Looking back: Homecoming was in the air in ‘66
Fifty years ago, in 1966, we were still using the draft system to make sure our military was up to par. It was announced in the 1966 in The Atmore Advance that Alabama’s quota for the month of October was 840 to be drafted.
Jan Akins, 10, was crowned Miss Flame by the fire chief, Charles Rutherford. The contest which was decided by vote, was to use the proceeds for food and clothing for the needy at Christmas.
Sounds like a good way to have some fun and raise money at the same time.
A&P store manager, Hugh Malone, was photographed presenting a check for $500 to Thelma Whidbee as a winner in the “Mystery Cash Contest” that was being held at the store.
Betty Sue Bondurant was chosen as homecoming queen at Flomaton High School and Janice Cooper of Escambia County High School was selected homecoming queen in Atmore.
It’s that time of the year. Homecoming is so much fun. At least I think it is now. I grew up out in the country and attended school at a junior high school (G.W. Long School at Skipperville). We had no football team to have a homecoming. When I attended high school at Carroll High in Ozark, I never went to the football games because I had no way to get there.
All of this makes me seem as if I came over in the Mayflower, but not quite.
The PTA at A.C. Moore Elementary School were planning a Halloween Carnival and bringing back a favorite, the cake walk.
I do remember those from when I was in school at Skipperville. Every fall, we had a festival (don’t remember what we called it), and the cake walk was a big part of it. Another thing that I remember about it was the auction to sell box lunches. All the young ladies decorated a shoebox, or another kind of box with crepe paper and ribbons, and then filled it full of goodies. The boxes were then auctioned off and the young lady who owned the box was to eat supper with the buyer. I remember one year there were two different boys bidding on my box and I chose which one I wanted to bid the most. Just my luck, the other boy paid the most money and I had to eat with him. Those were the days.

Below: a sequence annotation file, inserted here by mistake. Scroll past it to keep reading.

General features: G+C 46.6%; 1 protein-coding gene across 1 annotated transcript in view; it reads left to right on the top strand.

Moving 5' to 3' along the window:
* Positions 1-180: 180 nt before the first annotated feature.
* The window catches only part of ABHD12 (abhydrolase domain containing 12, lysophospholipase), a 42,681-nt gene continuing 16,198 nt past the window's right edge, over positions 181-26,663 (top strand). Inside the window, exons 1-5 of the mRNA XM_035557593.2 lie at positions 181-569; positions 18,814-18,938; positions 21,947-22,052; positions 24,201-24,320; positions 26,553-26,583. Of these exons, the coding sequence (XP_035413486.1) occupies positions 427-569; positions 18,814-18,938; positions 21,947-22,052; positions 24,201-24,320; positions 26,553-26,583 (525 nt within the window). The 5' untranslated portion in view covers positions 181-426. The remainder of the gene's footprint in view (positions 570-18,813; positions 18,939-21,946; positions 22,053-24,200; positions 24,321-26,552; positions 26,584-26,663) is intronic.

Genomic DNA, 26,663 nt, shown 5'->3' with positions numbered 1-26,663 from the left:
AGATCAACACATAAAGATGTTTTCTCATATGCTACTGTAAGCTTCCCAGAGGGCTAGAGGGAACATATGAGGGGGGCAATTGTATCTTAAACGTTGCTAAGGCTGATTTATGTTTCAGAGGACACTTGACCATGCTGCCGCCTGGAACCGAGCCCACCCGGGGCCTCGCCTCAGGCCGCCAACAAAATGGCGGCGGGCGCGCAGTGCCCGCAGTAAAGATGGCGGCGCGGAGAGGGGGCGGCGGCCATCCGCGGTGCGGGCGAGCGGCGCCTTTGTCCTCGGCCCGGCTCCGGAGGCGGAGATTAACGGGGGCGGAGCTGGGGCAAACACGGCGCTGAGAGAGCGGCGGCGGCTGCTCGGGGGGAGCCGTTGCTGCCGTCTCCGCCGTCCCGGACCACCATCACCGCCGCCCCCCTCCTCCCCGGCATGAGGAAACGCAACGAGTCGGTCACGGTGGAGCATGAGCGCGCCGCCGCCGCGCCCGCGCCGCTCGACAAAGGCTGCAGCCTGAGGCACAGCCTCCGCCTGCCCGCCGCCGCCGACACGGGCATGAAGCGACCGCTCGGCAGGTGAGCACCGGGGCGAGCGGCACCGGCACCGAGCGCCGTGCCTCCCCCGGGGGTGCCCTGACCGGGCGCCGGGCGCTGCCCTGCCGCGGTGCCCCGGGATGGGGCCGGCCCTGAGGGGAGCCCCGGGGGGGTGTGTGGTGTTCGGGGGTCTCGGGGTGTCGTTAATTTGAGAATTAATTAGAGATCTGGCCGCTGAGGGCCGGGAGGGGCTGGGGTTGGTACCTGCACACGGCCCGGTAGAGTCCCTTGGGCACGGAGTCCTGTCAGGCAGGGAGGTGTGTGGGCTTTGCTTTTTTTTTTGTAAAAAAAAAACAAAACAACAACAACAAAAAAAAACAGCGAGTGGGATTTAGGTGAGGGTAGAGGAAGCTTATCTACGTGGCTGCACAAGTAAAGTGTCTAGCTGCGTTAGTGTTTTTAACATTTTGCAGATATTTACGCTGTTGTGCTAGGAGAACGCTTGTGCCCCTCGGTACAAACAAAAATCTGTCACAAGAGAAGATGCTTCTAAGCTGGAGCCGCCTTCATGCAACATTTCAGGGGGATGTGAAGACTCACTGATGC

Watson Ace Hardware was selling easy-on storm window kits for 39 cents each. Do you remember these? It was a length of plastic wrap that you had to tack up outside, or inside, and then shrink it with the heat of an iron, and later, a hair dryer. It didn’t work too well but anything we could do for warmth we were willing to do.
Remember a couple of years ago when we were having so many problems with people stealing copper wiring? Well, in 1966, they were having the same problem. A $500 reward was offered to anyone with information leading to the arrest and conviction of the person or persons responsible by Southern Pine Electric.
Carol Dreadin of Atmore was pictured performing with a hill billy band during the rat week talent show at college.
Snow flurries fell on Atmore and it was reported that it was the earliest snowfall in many years.